This therapy is designed to provide the student with first-hand experience in the role of a client and is seen as an opportunity for personal growth and learning of therapeutic principles and techniques. At the end of the fourth year, 86 hours of didactic therapy are required. At least 50 hours must be of individual therapy. The additional 36 hours may consist of additional individual therapy, couples therapy, group therapy and/or spiritual guidance.
In addition, in the second year, students begin their formal psychotherapy internship and laboratory courses. Students are used both at Biola's counseling center for therapeutic training and in public schools as outside counselors. These internships are supervised by Rosemead faculty and qualified professionals who work in the internship agencies. In the internships in psychotherapy, students receive face-to-face and supervised experience and provide clinical care based on the theoretical orientation of the course. During the course of their studies, students choose placements from offerings such as psychodynamic therapy, cognitive behavioral therapy, child and youth therapy, family therapy, dialectical behavior therapy, brief psychotherapies, psychology in a medical setting, clinical neuropsychology, couples therapy focused on emotion and emotion-focused therapy for depression, anxiety, and trauma.
In the third year, most doctoral students complete two to three psychotherapeutic internships, undertake multiple internships, and continue their didactic therapy. These internship positions include outpatient clinics, university counseling centers and community health organizations. Students apply to these places based on their individual interests.
From the fourth year of studies onwards, doctoral students dedicate most of their time to optional subjects in the courses of therapy, integration and general psychology; more internship assignments; and independent study or research. Advanced stage assignments include the above settings as well as hospitals (including inpatient facilities) and correctional facilities. This gradual development of vocational training experience provides the student with personal experience with a wide variety of personalities in different contexts and prepares the necessary preparation for a full-time internship in the fifth year of study.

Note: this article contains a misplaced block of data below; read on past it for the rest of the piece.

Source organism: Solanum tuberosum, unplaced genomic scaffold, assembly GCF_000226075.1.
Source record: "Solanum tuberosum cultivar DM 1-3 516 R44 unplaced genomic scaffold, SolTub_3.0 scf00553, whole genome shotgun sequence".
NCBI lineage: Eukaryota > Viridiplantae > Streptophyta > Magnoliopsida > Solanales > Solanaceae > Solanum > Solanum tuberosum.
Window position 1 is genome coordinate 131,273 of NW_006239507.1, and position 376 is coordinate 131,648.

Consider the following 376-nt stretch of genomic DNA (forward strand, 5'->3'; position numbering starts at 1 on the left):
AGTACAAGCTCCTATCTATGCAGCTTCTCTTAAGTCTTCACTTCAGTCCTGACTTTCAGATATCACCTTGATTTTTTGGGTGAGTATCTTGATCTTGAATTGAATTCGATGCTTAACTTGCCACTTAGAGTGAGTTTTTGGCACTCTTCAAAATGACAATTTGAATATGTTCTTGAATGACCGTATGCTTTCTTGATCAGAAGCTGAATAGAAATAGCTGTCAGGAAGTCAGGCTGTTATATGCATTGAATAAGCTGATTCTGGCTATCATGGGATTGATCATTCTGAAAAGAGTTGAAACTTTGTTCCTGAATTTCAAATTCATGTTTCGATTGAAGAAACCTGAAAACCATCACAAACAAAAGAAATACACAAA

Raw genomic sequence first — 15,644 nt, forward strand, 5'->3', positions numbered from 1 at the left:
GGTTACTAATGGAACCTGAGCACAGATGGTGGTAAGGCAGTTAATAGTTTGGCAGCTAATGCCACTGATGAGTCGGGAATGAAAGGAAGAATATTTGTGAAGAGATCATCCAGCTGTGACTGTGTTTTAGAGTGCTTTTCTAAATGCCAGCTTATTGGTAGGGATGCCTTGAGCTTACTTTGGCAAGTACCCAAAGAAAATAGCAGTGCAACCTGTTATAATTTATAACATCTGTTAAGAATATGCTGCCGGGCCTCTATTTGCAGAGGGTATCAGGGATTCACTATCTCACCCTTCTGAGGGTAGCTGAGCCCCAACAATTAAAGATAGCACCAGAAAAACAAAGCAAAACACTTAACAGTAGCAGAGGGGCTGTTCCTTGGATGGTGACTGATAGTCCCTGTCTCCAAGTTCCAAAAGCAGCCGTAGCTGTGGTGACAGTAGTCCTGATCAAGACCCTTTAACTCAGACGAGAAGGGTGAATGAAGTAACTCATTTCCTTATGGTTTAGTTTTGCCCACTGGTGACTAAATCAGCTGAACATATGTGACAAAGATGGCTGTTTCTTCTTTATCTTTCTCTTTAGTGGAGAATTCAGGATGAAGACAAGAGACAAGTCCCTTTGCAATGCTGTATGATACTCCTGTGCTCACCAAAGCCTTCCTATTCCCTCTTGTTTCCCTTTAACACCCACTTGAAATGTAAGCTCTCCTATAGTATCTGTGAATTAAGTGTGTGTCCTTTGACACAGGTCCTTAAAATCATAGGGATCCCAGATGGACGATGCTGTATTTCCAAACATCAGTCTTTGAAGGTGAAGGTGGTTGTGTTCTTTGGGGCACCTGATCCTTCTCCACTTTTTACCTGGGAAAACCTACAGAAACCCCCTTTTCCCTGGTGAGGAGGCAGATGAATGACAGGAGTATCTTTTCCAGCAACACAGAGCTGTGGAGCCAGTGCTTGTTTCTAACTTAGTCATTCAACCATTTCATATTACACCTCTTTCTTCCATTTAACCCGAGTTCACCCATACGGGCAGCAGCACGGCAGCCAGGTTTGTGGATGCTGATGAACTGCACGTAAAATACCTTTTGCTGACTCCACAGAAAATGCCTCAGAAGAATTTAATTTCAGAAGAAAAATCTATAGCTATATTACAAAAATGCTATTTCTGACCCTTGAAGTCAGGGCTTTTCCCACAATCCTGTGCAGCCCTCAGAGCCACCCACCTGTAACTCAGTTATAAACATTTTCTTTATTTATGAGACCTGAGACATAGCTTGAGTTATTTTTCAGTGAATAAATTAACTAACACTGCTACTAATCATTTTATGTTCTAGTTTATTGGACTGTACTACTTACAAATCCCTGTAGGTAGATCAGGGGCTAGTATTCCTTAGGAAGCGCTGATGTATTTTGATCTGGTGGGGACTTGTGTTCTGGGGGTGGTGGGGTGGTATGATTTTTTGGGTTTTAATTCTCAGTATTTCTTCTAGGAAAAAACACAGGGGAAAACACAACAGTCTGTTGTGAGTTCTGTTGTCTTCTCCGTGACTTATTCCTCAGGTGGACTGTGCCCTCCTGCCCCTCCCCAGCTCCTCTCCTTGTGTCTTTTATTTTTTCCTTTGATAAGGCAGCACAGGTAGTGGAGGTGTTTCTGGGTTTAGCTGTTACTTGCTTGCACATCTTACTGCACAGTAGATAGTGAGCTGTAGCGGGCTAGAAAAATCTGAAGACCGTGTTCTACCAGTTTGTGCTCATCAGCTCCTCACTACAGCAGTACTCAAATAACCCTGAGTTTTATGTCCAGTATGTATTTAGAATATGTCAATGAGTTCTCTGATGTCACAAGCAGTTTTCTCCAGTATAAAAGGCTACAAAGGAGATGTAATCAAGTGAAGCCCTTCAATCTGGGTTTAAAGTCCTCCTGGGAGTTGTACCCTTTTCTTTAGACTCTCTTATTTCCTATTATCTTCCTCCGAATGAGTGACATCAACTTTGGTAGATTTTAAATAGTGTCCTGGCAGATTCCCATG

The internship is designed as an intensive clinical experience to help students integrate the multiple elements of their psychological preparation into a cohesive professional role. All interns must be members of the Association of Postdoctoral and Internship Centers in Psychology (APPIC).
As members of a Christian university community, Rosemead faculty believe that connecting one's faith with an academic discipline goes beyond the theoretical and academic. Opportunities for fellowship, dialogue and worship are considered essential parts of the entire educational process. Therefore, all students are encouraged to attend Rosemead's weekly chapel. Students have several opportunities to debate with faculty on integration issues in individual or small group discussions. Students are also encouraged to get involved in one of the many local churches in the Southern California area.
Internship and Internship Agencies
Rosemead students have recently or are receiving supervised clinical experience at the following agencies:
* Institute for Access to Psychological Services (San Francisco, CA)
* Anka Behavioral Health Inc. Nordkalifornien (Pleasant Hill, CA)
* Texoma Applied Psychology Group (Sherman, TX)
* Asian Americans for Community Engagement (San Jose, CA)
* Health services by AspenPointe / Diversus Health (Colorado Springs, CO)
+ Augustus F. Hawkins Family Mental Health Center (Los Angeles, CA)
* Aurora Community Mental Health Center (Aurora, CO)
+ Azusa University of the Pacific (Azusa, CA)
* Baylor College of Medicine, Menninger Department of Psychiatry and Behavioral Sciences (Houston, TX)
*Baylor University Counseling Center (Waco, TX)
*+ Biola University (La Mirada, CA)
+ Brain Wellness Institute (Costa Mesa, CA)
* Butler University (Indianapolis, IN)
*+ California Institution for Men (Chino, CA)
*+ California Institution for Women (Corona, CA)
*California Psychology Intern Consortium (CA)
*+ California State University, Fullerton (Fullerton, CA)
* California State University, Long Beach (Long Beach, California)
* California State University, Monterey Bay (Küste, CA)
* California State University, Northridge (Northridge, CA)
* Canadian VA Medical Center (Canada, NY)
* Casa Pacifica (Camarillo, California)
* Central Texas Internship in Clinical and Forensic Psychology at Rockdale Regional Juvenile Justice Center (Rockdale, TX)
*Central Washington University (Ellensburg, WA)
*Charles George VA Medical Center (Asheville, NC)
* Chicago Area Christian Education Consortium (Carol Stream, IL)
* Child and Family Counseling Center (Northridge, CA)
+ Children's Hospital of Los Angeles (Los Angeles, CA)